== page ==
[ns] patch: tcp.cc slow-start bug ?
Fri, 19 Oct 2001 13:56:08 +0300
I think you've got things a bit mixed up...
On Thu, Oct 18, 2001 at 09:50:54PM +0200, Neundorf Alexander wrote:
> So, the sender starts with 1 packet, receives the ack, increases cwnd, sends two packets.
> Now it receives the ack for packet #1. Again it increases cwnd, now 3, and sends 2 packets.
> Then it receives ack #2 and increases cwnd to 4, nice :-)
> But, it doesn't send 4 packets, it still sends only 2 packets. This is not exactly exponential behaviour ;-)
> It sends only (h_ack+win) - t_seqno_ == 2 packets.
At any time, h_ack + win is the highest seqno (NOT the number of segments) the sender
can transmit. In the example you provided, when ack #2 arrives h_ack+win= 2+4 = 6, so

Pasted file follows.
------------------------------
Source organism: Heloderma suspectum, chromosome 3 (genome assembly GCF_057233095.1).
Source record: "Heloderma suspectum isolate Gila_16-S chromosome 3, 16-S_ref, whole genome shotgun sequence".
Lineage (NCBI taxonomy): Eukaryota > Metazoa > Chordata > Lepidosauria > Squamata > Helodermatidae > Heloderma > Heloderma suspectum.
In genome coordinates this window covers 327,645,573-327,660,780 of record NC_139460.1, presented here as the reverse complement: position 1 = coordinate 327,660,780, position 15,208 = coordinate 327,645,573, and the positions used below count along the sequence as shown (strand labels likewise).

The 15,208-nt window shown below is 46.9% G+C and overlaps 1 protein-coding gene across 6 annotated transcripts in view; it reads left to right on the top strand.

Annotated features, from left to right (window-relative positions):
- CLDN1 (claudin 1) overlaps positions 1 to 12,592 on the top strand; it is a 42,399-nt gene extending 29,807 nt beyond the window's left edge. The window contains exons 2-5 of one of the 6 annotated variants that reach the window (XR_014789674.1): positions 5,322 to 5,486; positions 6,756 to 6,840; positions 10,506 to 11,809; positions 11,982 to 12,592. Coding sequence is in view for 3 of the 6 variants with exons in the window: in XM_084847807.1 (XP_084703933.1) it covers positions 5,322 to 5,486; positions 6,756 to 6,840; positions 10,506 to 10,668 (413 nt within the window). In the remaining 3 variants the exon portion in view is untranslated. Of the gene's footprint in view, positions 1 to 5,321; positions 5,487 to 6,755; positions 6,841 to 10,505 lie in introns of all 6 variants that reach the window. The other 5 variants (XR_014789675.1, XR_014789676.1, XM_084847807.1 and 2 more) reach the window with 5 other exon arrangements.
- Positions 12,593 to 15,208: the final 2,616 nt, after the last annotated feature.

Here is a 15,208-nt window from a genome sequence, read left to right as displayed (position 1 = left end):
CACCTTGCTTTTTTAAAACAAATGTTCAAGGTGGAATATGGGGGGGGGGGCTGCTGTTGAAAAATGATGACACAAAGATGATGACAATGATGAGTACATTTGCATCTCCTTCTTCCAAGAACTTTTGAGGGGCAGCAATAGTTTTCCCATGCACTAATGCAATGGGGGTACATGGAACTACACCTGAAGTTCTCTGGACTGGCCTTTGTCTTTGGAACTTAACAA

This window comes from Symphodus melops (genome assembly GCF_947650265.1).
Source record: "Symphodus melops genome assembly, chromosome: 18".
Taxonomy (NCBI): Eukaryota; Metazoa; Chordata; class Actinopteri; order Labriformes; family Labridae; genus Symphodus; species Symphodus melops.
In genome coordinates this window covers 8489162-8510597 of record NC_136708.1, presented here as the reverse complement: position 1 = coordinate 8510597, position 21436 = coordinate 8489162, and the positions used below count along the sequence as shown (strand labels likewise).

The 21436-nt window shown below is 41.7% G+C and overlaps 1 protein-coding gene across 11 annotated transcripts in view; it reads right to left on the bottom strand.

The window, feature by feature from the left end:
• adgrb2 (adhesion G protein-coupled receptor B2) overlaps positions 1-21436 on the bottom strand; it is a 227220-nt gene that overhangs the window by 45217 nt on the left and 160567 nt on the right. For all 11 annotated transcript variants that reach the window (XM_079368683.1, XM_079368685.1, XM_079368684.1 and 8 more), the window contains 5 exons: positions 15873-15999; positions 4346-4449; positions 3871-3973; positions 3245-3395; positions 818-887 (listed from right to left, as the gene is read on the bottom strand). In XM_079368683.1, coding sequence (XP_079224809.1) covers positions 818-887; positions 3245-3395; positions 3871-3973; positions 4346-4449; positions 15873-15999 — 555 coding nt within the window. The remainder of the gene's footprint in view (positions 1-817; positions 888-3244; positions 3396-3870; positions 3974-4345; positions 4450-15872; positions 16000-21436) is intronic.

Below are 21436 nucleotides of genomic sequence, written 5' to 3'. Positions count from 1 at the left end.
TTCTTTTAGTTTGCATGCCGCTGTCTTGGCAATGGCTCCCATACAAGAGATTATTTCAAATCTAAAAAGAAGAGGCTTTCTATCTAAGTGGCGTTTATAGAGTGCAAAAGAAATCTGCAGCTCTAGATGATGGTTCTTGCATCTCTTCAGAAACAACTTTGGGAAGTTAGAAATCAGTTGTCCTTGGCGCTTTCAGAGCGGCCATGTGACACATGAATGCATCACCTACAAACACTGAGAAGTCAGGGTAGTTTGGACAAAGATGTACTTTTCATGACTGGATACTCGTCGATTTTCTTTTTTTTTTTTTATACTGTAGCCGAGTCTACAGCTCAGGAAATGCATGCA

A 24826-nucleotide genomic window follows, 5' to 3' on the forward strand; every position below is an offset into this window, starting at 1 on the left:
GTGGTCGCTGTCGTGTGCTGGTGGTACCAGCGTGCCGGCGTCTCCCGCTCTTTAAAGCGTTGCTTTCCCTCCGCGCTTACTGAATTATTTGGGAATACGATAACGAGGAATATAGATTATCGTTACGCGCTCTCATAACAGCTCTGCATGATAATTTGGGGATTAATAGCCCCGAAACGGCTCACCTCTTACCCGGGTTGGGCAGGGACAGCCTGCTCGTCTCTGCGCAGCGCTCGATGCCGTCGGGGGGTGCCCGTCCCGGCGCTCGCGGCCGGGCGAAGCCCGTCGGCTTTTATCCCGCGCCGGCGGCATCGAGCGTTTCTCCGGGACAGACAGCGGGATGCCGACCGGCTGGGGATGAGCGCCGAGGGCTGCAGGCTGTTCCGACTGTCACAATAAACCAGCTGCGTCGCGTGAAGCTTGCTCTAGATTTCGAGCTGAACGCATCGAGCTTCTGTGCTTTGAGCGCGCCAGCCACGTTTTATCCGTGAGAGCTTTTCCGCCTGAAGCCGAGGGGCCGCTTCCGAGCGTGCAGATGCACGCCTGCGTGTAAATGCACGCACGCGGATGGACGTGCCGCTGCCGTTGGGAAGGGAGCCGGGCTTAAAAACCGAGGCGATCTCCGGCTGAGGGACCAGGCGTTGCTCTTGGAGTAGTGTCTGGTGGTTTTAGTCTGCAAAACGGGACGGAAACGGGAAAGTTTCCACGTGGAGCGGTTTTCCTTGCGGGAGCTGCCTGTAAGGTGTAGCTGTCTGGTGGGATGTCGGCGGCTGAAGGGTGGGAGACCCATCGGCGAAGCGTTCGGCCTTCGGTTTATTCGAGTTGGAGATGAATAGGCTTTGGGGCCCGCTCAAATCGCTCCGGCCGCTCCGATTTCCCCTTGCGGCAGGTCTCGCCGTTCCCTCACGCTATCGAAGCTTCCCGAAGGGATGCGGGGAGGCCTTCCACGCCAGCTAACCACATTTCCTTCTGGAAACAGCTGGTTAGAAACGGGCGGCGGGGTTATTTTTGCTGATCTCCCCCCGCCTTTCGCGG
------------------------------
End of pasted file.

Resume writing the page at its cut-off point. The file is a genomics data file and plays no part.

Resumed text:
the sender can send up to seqno 6 (and not win=4 segments). By the time ack #2 arrives
the sender has already transmitted seqno's 0,1,2,3 and 4 so it correctly transmits 2
segments, 5 and 6 (the maximum allowed).
Actually (assuming no loss or DelAcks) whenever cwnd_ is increased by 1, that is a new ack is
received during SS, the sender transmits exactly 2 new segments, one for the cwnd increase
and one for the highest_ack_ increase.
> So it goes on until it reaches the max window size of 20 packets. Then it gets even worse.
> It still sends only the difference of h_ack+win - t_seqno_ (e.g. 20+21-40 == 1) packets.
When cwnd_ reaches the max window size a new ack does not increase cwnd, only highest_ack_
and the sender correctly only transmits 1 segment.
In other words I think TcpAgent::send_much() is OK as it is.
Dimitris Velenis <firstname.lastname@example.org>
Network Management & Optimal Design Lab
National Technical University of Athens